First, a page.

On the other side of this emotive map, the Afghani Grand Shura hated the way the word Acrusade" was bandied about: not only did the reference Ahurt the feelings of Muslims around the world" but its insinuation that the US might not show some restraint then Aa jihad would become incumbent according to the principles of the Shariat." (12)

What would the spectacle of the jihad look like had it been made by a film-producer sympathetic to Al-Qaida? How free would it be from the visual language of Hollywood or Technowood? Would it be homologous in the vision of the Aothers" it explodes? Would its landscapes rain giblets? Would the new evil empire be grounded?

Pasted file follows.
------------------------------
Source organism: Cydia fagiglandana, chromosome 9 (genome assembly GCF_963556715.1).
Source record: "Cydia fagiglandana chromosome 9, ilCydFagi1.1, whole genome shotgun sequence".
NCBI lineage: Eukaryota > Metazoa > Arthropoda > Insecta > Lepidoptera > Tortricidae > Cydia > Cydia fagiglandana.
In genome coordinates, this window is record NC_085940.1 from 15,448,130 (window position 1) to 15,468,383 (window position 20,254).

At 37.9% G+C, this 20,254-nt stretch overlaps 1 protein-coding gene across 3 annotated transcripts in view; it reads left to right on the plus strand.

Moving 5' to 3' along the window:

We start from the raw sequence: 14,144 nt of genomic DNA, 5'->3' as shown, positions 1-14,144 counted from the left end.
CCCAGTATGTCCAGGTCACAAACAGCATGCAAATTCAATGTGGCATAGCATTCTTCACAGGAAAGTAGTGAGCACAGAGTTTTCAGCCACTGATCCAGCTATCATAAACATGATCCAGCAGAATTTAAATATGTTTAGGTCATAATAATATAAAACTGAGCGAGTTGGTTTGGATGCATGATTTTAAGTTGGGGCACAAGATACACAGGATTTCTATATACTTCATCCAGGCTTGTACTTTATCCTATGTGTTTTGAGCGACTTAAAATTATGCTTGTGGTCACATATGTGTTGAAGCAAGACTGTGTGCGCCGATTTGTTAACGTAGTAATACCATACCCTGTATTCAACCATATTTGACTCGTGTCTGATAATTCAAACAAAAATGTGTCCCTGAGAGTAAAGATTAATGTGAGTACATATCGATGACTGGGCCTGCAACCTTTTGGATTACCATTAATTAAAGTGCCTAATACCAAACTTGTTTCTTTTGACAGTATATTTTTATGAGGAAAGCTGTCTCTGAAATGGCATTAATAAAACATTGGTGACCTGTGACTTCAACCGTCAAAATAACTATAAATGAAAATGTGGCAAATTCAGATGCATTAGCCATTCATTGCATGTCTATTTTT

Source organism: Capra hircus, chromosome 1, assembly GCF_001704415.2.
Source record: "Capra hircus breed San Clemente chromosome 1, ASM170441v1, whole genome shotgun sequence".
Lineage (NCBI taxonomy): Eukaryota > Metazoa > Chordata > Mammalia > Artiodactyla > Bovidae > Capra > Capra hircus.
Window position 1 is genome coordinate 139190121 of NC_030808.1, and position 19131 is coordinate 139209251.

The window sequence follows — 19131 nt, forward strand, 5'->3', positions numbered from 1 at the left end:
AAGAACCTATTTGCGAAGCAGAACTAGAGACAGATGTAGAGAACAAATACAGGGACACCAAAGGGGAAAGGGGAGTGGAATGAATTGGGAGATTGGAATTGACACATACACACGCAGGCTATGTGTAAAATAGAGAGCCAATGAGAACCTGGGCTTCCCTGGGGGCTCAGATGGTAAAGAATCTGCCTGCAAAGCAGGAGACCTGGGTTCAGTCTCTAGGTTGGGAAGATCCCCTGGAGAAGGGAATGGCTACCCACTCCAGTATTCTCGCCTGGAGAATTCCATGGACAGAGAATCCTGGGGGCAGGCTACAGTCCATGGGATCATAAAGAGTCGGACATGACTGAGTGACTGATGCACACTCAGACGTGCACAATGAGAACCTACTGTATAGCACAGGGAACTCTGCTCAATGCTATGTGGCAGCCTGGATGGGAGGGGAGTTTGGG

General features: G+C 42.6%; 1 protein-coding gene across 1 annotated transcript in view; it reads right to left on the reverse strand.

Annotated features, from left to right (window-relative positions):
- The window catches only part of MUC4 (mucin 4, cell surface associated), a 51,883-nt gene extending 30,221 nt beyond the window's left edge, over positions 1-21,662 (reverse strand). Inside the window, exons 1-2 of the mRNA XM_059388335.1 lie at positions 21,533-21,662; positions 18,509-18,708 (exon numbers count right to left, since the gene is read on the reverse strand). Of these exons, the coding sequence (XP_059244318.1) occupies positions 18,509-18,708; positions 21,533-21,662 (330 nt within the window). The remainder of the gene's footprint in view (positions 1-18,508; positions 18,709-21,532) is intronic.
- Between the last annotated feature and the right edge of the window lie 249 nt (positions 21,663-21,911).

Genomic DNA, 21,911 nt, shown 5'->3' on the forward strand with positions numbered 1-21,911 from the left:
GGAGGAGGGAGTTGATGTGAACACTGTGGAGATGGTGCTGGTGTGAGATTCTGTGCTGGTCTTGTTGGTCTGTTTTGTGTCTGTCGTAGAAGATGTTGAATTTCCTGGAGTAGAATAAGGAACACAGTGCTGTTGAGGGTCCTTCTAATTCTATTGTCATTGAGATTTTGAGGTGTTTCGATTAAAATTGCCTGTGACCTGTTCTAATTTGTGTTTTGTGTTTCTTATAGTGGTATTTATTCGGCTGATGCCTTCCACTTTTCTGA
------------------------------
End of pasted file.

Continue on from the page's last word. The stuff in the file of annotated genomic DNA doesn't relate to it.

Empire! The word has gained a new meaning since the publication of AEmpire" by Michael Hardt and Antonio Negri. Through the pages of this most celebrated text, we read that classical imperialism is over and Athat a new imperial form of sovereignity has emerged...The United States does not, and indeed no nation-state can today, form the centre of an imperialist project." The harking back to power structures that preceded this form of power Asuch as trying to resurrect the nation-state to protect against global capital" as many on the left insisted or to imagine a new world order rooted in imperialism is preposterously flawed. Their task in the four hundred and plus pages of this post-Seattle blockbuster is Ato do away with (such) nostalgia.." Such a doing away would be Aa step forward in order to do away with any nostalgia for the power structures that preceded it and refuse any political strategy that involves returning to that old arrangement." (13).